The Global Social Impact Practicum is a course led by Booth's Rustandy Center for Social Sector Innovation and supported by the Tata Trusts, one of India's oldest and largest philanthropic organizations. Beginning with a trip to India and culminating at the end of the Winter Quarter, students worked with the Trusts as consultants on urban habitat projects by examining the impact of entrepreneurs on waste management and developing a plan to get entrepreneurs interested in affordable housing, education, sanitation and other basic services.

Here, Haven Leeming, MBA '18, shares insights from her trip.

When you work in social impact, the core of your scope of work seems straightforward: how can you create social change that positively benefits the community?

Well, it seems straightforward. Within the first few days on the ground in Bhubaneswar, India, my Global Social Impact Practicum class and I discovered how hard it is to pin down the idea of “social change.” As we learned about waste management and slum development, we quickly learned that everyone has a slightly different idea about what constitutes positive social change and the definition of community. Our core problem of waste management in Odisha refracted differently through each stakeholders’ lens.

Our project for Tata Trusts on urban waste management solutions involves three different stakeholders. In drafting and revising our scope, each day we altered our project mission depending on who we spoke to that day. Here are our main stakeholders and their influence on our scope of work:

  1. Local government officials. Even individuals in the same office may have different expectations about social change. While in Bhubaneswar, we met with the mayor, as well as the city’s administrative officer, an appointed official who controls the budget. The mayor spoke in broad and enthusiastic terms about the University of Chicago’s role in solving the city’s waste problems. On the other hand, the administrator shared very specific ideas about   integrating informal waste pickers into the formal waste management system. These two stakeholders left us with one broad scope and one narrow scope (as well as several newspaper articles excitedly announcing our involvement in Bhubaneswar waste management).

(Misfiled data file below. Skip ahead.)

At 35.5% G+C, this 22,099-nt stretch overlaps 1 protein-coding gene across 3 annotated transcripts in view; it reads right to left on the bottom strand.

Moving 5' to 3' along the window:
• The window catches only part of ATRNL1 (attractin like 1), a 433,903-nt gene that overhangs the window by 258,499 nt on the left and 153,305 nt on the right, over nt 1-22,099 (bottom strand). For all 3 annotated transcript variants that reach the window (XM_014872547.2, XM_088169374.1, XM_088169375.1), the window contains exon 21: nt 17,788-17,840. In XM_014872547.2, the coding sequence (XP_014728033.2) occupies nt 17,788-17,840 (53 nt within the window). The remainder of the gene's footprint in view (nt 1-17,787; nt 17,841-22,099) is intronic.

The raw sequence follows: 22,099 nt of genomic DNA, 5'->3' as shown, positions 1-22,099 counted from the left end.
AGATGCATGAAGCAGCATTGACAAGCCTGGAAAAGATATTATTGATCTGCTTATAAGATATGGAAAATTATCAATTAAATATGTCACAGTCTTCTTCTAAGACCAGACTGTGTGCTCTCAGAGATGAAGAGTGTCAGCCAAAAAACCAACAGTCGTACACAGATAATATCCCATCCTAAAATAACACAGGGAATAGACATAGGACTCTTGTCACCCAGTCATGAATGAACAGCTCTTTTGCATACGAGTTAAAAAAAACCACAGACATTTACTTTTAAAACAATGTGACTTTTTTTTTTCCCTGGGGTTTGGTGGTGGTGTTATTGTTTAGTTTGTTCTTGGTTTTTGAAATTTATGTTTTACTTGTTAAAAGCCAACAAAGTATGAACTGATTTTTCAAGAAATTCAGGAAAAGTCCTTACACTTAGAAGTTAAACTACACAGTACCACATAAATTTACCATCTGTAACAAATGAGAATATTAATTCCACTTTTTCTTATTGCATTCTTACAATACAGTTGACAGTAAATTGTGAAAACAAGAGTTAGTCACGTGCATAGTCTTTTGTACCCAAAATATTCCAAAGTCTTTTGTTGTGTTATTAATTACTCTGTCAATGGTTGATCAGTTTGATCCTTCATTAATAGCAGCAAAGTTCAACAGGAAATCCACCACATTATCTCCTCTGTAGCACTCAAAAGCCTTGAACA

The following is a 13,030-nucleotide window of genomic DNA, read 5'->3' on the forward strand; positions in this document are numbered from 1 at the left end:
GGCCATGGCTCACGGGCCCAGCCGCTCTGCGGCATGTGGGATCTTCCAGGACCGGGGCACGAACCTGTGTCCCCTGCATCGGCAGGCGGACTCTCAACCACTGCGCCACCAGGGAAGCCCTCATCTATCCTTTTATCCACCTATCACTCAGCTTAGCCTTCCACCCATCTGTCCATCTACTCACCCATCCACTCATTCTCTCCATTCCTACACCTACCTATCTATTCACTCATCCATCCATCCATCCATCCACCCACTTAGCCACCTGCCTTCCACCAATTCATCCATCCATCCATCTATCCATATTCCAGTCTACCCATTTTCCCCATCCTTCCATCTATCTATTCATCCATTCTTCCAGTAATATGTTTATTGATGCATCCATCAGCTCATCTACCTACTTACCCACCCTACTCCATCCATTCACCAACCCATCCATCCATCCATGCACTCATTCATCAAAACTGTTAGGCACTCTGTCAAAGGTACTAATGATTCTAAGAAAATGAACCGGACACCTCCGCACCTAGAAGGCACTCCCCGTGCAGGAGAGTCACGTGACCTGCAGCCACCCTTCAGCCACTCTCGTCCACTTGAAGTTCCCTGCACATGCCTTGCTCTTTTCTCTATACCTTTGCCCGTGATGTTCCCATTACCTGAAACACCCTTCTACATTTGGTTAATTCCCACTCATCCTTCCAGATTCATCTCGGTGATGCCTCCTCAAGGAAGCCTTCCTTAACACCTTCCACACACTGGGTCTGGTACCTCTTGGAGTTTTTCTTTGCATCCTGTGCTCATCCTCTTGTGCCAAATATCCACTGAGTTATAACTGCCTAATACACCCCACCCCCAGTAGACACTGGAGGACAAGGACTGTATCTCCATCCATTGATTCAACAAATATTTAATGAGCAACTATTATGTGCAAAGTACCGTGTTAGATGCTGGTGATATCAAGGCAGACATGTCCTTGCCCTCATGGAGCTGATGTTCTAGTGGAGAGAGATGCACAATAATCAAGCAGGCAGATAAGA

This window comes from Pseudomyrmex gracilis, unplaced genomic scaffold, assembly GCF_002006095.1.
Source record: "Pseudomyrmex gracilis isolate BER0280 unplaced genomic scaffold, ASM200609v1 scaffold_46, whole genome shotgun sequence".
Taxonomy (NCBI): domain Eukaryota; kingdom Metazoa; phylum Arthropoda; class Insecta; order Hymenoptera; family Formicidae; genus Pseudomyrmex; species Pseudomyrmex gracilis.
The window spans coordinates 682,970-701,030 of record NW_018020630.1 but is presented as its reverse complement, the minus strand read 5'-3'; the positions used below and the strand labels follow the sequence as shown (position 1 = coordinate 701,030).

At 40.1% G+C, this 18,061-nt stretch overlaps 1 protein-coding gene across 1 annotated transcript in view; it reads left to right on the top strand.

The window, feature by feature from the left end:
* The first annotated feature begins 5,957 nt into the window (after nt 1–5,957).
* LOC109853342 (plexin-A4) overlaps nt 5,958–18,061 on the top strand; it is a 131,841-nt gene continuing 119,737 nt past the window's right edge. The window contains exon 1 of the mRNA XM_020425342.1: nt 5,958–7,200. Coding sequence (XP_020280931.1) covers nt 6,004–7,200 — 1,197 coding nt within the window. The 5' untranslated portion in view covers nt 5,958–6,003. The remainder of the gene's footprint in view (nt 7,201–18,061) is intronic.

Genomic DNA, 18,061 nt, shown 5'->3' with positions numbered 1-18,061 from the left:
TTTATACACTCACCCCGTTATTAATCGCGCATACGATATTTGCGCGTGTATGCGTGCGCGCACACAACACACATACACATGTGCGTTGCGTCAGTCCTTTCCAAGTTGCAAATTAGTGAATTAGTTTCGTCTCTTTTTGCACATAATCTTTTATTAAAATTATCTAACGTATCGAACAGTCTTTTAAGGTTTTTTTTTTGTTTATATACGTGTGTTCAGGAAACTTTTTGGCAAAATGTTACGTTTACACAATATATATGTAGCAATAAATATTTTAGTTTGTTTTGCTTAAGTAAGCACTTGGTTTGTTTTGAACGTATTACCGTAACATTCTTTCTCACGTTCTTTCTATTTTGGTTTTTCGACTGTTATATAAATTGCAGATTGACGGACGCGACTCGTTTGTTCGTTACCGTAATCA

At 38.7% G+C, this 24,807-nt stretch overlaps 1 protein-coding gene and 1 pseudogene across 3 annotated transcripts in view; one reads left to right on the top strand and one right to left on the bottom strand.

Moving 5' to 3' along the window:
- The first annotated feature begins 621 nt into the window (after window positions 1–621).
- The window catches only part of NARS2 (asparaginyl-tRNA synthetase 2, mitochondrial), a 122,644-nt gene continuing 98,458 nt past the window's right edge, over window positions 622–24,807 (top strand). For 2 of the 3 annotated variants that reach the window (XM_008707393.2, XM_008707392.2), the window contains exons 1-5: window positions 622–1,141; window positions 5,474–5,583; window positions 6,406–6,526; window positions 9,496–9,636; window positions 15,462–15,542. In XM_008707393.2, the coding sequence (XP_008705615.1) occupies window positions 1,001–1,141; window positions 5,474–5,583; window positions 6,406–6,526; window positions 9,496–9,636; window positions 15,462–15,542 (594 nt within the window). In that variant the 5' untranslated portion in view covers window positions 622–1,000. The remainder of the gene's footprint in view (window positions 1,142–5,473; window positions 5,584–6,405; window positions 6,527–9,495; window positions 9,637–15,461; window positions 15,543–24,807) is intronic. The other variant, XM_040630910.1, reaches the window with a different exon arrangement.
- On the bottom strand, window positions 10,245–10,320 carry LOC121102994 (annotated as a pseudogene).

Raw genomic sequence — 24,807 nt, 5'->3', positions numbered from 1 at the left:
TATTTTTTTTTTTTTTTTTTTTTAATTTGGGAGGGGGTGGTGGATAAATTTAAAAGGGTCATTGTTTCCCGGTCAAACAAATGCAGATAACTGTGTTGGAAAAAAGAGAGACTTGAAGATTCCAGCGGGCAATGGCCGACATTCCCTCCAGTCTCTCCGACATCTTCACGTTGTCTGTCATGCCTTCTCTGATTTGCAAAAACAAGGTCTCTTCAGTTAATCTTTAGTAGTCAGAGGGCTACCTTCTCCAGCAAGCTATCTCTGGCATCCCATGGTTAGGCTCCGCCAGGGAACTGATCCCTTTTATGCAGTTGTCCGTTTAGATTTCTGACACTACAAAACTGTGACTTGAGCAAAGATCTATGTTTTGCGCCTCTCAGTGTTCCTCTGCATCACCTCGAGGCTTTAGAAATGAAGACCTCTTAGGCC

2. Community members. We visited four slums, each of which had its own personality. In one slum—which had toilets, permanent concrete infrastructure, and clean water—the women told us with a laugh that if they had an extra day’s salary, they would purchase sarees and bangles. At another slum—which had temporary tarp infrastructure, no toilets, and was flanked by a pile of waste—the community matriarch told us that what the community needed most was a drain, so that the slum would not flood during the monsoon months. Neither slum pointed to waste management specifically as their main concern. Imagine our surprise that these stakeholders left us with a scope that did not involve waste management!

  3. Philanthropic Organizations. Our two main contacts at Tata Trusts gave us specific criteria of success: the waste management intervention should leverage free time of women, technology, and social capital; it also must improve the livelihood of people in the slums and be scalable to other slums in India. But building drains, as one of the women we met requested? Or including rag pickers in our project, as the Bhubaneshwar administrator suggested? We were on our own to figure out if and how these interventions would fit into the scope of social change.

On our second-to-last day in India, the GSIP class gathered in a quiet conference room, daunted by the thought of editing our scope into a manageable statement. How could we integrate the many viewpoints of our stakeholders in finalizing our project scope? After three hours of discussion and brainstorming, we decided to define “the community” as being members of slums, and “positive social change” as being 1) an increase in the livelihood of slum members and 2) a reduction of waste in the slums. We aim for our pilot to address rag pickers and utilize women’s free time. With this scope, we are satisfied that we have addressed the main concerns of our stakeholders.

We are acutely aware that part of our final deliverable to Tata Trusts at the end of this project is providing them with a pilot design that satisfies their goals for the project, but also one that they can then present successfully to the Bhubaneswar municipality, as well as slum members. Our work for this term is to ensure that our pilot is one that will get enough buy-in from these stakeholders to be properly implemented and supported. Our stakeholders—with their various needs and motivations—are the fulcrum for our success. And like any agents of social change, we have our work cut out for us!

GSIP 2016-17